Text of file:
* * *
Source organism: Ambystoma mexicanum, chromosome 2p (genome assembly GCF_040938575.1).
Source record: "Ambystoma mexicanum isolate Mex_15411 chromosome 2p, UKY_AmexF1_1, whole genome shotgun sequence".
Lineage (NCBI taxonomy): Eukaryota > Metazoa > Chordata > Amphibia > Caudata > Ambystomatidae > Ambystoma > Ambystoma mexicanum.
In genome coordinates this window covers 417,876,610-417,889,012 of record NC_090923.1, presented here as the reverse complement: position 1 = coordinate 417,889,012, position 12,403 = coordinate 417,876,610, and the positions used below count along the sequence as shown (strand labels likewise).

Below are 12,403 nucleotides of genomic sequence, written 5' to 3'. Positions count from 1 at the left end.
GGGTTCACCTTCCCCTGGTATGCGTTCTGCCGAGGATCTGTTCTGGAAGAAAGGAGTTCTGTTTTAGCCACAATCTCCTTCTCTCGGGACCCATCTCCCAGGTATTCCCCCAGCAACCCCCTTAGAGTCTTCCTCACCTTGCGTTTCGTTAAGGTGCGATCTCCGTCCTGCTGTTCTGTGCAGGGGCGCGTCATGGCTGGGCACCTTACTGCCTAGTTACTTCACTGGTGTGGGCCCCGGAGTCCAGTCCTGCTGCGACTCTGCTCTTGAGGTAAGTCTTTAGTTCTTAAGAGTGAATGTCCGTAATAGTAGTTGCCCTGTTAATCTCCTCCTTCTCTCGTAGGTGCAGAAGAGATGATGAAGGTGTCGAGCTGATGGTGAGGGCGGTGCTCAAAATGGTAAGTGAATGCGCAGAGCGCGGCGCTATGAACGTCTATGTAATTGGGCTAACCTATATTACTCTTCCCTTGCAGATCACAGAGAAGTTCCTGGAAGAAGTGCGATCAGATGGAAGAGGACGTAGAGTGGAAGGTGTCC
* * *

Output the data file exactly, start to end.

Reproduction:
Source organism: Ambystoma mexicanum, chromosome 2p (genome assembly GCF_040938575.1).
Source record: "Ambystoma mexicanum isolate Mex_15411 chromosome 2p, UKY_AmexF1_1, whole genome shotgun sequence".
Lineage (NCBI taxonomy): Eukaryota > Metazoa > Chordata > Amphibia > Caudata > Ambystomatidae > Ambystoma > Ambystoma mexicanum.
In genome coordinates this window covers 417,876,610-417,889,012 of record NC_090923.1, presented here as the reverse complement: position 1 = coordinate 417,889,012, position 12,403 = coordinate 417,876,610, and the positions used below count along the sequence as shown (strand labels likewise).

Below are 12,403 nucleotides of genomic sequence, written 5' to 3'. Positions count from 1 at the left end.
GGGTTCACCTTCCCCTGGTATGCGTTCTGCCGAGGATCTGTTCTGGAAGAAAGGAGTTCTGTTTTAGCCACAATCTCCTTCTCTCGGGACCCATCTCCCAGGTATTCCCCCAGCAACCCCCTTAGAGTCTTCCTCACCTTGCGTTTCGTTAAGGTGCGATCTCCGTCCTGCTGTTCTGTGCAGGGGCGCGTCATGGCTGGGCACCTTACTGCCTAGTTACTTCACTGGTGTGGGCCCCGGAGTCCAGTCCTGCTGCGACTCTGCTCTTGAGGTAAGTCTTTAGTTCTTAAGAGTGAATGTCCGTAATAGTAGTTGCCCTGTTAATCTCCTCCTTCTCTCGTAGGTGCAGAAGAGATGATGAAGGTGTCGAGCTGATGGTGAGGGCGGTGCTCAAAATGGTAAGTGAATGCGCAGAGCGCGGCGCTATGAACGTCTATGTAATTGGGCTAACCTATATTACTCTTCCCTTGCAGATCACAGAGAAGTTCCTGGAAGAAGTGCGATCAGATGGAAGAGGACGTAGAGTGGAAGGTGTCC